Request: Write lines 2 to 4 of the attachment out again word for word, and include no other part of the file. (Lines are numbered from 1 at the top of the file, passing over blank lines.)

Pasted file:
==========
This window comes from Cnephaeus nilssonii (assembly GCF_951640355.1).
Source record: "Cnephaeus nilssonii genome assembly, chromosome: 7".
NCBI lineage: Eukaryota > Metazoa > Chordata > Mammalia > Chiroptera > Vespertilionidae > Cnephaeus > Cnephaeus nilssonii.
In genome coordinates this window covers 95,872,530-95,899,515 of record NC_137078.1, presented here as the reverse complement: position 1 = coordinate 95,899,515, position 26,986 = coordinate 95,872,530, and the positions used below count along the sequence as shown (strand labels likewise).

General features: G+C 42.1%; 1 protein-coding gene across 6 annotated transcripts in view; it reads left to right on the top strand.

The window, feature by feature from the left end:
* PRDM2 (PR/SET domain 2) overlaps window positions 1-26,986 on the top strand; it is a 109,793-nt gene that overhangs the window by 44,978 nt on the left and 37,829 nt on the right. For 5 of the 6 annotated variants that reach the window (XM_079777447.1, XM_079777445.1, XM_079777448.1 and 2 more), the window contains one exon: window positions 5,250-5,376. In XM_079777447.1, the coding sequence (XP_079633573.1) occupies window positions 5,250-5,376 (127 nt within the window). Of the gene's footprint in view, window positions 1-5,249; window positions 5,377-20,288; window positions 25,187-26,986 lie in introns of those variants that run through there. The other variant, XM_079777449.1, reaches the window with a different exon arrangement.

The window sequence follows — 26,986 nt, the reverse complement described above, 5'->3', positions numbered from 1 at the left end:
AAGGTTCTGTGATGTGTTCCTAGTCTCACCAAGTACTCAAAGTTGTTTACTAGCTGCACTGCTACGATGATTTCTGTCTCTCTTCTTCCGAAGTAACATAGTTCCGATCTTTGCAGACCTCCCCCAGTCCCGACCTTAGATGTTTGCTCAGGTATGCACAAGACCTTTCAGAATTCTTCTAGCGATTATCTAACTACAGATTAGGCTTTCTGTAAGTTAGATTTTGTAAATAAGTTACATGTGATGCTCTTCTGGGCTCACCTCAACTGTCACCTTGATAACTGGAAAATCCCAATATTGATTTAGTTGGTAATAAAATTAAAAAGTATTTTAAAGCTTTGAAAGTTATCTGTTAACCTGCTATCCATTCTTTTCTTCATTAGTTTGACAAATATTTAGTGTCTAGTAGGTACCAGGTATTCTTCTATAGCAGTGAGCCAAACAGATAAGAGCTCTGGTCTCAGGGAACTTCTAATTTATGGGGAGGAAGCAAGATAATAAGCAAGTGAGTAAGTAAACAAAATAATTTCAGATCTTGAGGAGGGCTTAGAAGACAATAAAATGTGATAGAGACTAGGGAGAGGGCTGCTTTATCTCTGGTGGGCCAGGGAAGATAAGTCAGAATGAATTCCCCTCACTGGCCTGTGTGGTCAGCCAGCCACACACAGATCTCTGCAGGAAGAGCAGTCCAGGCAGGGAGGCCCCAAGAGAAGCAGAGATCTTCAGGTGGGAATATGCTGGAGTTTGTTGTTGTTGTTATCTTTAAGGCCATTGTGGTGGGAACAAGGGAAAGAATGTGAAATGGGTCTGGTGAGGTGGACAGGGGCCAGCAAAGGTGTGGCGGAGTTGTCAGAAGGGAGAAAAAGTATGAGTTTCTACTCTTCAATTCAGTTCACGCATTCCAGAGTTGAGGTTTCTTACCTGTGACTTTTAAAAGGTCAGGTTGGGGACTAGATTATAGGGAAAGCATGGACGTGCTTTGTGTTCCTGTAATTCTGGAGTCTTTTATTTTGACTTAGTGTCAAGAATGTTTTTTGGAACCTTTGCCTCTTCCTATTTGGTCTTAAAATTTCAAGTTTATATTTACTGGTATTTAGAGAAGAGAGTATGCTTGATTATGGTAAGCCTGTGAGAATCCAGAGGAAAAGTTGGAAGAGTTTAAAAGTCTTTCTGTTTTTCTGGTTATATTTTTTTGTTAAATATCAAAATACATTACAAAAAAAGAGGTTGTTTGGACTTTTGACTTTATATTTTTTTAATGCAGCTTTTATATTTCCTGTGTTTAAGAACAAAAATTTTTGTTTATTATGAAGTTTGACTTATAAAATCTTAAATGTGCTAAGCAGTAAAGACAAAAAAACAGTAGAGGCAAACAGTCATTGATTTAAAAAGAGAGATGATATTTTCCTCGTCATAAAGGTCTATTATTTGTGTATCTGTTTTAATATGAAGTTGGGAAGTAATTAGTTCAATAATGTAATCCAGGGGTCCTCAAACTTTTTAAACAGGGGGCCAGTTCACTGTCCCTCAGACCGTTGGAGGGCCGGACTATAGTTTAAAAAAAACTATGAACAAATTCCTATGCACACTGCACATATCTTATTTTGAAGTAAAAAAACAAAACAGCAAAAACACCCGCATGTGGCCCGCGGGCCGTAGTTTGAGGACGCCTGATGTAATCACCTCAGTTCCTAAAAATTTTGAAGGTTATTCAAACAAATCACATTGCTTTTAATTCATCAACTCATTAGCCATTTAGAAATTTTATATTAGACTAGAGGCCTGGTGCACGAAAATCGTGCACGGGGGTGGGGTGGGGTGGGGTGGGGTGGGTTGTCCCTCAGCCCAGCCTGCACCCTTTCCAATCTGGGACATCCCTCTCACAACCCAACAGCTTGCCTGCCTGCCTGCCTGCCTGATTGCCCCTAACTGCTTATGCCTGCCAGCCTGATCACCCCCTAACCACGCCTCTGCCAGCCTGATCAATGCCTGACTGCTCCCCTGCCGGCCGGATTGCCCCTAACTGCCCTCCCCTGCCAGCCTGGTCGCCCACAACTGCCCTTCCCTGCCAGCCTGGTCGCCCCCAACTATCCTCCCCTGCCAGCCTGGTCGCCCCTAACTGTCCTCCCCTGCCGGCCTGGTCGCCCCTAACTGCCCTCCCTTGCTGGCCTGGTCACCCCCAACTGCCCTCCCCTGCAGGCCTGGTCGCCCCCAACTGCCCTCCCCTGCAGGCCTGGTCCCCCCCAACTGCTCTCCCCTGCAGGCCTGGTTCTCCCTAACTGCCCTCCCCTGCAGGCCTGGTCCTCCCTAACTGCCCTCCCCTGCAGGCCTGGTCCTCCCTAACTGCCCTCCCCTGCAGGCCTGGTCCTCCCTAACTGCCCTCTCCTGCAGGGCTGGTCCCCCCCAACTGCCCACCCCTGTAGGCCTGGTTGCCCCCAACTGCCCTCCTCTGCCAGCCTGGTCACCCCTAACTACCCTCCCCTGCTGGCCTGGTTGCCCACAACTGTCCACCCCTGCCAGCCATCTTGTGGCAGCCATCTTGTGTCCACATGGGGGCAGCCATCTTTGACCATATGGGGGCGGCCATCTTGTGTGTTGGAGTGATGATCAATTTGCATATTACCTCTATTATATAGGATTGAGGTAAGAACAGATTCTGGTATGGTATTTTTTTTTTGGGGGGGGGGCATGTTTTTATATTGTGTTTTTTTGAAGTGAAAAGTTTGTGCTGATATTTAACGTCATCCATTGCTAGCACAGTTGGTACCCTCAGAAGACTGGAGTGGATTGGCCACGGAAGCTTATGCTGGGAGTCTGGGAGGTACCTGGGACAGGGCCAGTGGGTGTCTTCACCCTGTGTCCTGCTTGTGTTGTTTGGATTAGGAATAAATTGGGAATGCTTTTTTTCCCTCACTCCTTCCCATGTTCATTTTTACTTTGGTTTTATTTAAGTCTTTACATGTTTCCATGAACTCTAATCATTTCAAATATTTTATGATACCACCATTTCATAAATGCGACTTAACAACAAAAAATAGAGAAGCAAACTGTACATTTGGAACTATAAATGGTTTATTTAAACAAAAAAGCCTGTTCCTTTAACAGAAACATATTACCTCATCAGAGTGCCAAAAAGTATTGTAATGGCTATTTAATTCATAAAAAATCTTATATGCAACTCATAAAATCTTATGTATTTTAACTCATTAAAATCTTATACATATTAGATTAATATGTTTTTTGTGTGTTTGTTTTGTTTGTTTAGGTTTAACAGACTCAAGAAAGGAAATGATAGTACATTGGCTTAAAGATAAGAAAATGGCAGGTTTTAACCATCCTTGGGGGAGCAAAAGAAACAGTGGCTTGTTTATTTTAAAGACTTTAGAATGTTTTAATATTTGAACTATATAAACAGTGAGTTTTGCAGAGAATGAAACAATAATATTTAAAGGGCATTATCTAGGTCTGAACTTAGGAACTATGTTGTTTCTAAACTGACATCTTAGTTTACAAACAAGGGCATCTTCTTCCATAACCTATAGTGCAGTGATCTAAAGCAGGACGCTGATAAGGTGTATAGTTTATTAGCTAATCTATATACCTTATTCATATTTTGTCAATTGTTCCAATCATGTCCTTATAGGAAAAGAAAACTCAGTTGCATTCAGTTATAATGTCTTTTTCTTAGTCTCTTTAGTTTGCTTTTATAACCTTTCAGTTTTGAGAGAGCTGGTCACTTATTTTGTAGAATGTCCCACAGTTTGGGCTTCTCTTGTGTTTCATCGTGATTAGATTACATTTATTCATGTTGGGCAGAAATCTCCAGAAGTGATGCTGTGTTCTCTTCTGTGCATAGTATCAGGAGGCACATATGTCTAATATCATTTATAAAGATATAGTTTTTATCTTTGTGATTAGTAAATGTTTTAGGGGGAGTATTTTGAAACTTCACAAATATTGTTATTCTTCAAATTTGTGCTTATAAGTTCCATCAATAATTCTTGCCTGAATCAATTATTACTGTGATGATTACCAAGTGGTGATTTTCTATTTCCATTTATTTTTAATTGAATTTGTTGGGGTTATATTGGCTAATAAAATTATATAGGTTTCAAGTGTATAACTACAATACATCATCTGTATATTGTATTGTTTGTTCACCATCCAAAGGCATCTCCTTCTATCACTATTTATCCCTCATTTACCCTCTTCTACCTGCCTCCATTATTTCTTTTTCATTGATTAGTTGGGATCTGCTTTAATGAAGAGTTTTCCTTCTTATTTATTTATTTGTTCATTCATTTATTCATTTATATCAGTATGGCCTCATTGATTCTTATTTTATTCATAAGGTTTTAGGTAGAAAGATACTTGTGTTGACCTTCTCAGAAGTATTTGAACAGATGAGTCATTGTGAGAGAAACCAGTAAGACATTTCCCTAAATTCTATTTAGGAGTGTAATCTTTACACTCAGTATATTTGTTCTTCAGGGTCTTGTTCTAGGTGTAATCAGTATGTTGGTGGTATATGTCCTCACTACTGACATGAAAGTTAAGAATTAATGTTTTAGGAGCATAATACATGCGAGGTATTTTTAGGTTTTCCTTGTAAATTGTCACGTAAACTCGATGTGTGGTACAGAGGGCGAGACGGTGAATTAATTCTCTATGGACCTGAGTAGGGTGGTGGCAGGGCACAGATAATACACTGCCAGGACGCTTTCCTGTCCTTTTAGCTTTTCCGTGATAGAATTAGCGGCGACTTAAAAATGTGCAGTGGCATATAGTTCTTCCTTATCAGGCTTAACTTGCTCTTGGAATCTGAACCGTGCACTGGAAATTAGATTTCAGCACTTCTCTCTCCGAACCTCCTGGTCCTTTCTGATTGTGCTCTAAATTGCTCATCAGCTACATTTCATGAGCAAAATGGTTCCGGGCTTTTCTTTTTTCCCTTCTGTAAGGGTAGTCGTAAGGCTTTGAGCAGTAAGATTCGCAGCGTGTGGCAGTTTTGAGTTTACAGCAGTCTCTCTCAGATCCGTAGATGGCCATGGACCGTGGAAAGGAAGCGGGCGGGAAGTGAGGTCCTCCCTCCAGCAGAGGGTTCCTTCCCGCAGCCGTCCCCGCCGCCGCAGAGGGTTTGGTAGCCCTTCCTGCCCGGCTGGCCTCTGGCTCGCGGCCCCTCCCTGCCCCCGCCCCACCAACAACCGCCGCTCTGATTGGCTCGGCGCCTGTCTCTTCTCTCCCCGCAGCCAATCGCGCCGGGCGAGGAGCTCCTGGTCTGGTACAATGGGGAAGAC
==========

Source record: "Cnephaeus nilssonii genome assembly, chromosome: 7".
NCBI lineage: Eukaryota > Metazoa > Chordata > Mammalia > Chiroptera > Vespertilionidae > Cnephaeus > Cnephaeus nilssonii.
In genome coordinates this window covers 95,872,530-95,899,515 of record NC_137078.1, presented here as the reverse complement: position 1 = coordinate 95,899,515, position 26,986 = coordinate 95,872,530, and the positions used below count along the sequence as shown (strand labels likewise).